Although we’d all love to get a pass or break on paying taxes, there is no avoiding Uncle Sam.
But, there are ways that you can plan for tax season that doesn’t leave you feeling like the IRS has robbed you blind.
Do you feel like the taxes you owe keep on going up year after year? Many people feel that way, and it could mean that you might have to pay attention the following tips.
Read on for a few key tax strategies that you can use if you’re tired of being taken to the cleaners by the IRS.
1. Save in a Tax-Advantaged Retirement Plan
Many people seem to think that it’s impossible to save money on taxes simply because they do not itemize.
That’s not necessarily the case.
Whether you opt to take the standard deduction or not, there is one tax break that you cannot afford to give up: retirement plan contributions.
When you put money into a traditional IRA or a 401(k), the money you are contributing to the plan is tax free. Your associated savings therefore are part of your tax rate.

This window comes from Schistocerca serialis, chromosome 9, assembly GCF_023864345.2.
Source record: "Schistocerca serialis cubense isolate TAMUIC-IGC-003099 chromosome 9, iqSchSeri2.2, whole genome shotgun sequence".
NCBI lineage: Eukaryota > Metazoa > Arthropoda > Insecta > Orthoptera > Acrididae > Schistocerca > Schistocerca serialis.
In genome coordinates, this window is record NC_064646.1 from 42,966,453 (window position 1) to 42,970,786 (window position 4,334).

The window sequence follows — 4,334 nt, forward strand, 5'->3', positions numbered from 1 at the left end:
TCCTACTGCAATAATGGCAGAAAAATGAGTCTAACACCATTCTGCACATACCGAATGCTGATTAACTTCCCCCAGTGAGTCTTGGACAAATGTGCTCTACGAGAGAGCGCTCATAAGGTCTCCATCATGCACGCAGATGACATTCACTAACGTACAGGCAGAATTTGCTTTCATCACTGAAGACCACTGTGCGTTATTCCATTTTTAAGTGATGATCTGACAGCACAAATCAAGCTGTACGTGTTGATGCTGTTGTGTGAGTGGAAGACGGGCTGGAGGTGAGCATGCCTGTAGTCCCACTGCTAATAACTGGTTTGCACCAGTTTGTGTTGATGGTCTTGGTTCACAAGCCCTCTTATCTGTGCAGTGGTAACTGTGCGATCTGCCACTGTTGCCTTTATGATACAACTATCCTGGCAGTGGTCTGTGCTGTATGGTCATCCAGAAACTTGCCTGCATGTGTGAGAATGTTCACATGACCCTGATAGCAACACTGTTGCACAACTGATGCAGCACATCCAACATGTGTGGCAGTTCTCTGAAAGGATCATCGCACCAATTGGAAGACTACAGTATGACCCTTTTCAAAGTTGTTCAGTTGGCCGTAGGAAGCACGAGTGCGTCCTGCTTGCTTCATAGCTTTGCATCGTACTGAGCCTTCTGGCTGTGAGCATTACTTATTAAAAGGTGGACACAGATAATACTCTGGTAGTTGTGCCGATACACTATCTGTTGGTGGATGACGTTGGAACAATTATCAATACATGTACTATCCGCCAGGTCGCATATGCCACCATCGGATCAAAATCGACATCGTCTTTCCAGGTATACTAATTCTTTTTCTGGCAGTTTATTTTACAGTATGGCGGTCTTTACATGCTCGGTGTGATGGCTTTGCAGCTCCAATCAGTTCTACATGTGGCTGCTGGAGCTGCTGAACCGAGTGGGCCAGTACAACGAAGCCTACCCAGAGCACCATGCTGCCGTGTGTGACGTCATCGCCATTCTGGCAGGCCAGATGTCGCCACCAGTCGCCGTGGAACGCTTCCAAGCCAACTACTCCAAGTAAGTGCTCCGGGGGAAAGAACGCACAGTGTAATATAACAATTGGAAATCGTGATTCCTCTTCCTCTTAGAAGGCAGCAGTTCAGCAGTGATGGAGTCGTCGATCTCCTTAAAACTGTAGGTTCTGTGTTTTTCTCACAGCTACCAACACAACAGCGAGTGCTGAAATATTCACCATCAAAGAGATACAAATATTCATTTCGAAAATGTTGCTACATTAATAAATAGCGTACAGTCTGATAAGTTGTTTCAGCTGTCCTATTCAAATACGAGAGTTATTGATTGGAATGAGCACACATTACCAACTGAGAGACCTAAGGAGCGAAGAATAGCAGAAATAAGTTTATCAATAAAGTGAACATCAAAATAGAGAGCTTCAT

If you are a worker under the age of 50, you can contribute up to $5,500 to your IRA an up to $18,500 to a 401(k).
Meanwhile, if you are over 50, those limits go up to $6,500 for an IRA and $24,500 for a 401(k).
Not bad, right?
Now, not everyone has the cash to max out an IRA, but even if that is the case, putting savings into either type of plan is a good idea and a solid way to quickly cut down your tax bill.
2. Rethink the Way You Sell Investments
Everyone can agree that the ultimate goal for investing to make money. Unfortunately, the profits that you make from investments are not strictly yours to claim.
Many people aren’t aware of the fact that if you choose to invest in a traditional (non-retirement) brokerage account and then sell the investments at a price tag that is higher than what you first paid, you are then responsible for capital gains taxes.
The good news is that if you sell your investments wisely, you can lower those capital gains taxes.
It’s important to know that if your investment duration is longer than a year and a day before selling at a profit, you are automatically putting yourself in something called a long-term capital gains category.
Long-term capital gains is the category you do want to be in because those gains are taxed at a lower rate than short-term gains.
Short-term gains, which you may have already guessed, are those investments held for a year or less before they are sold.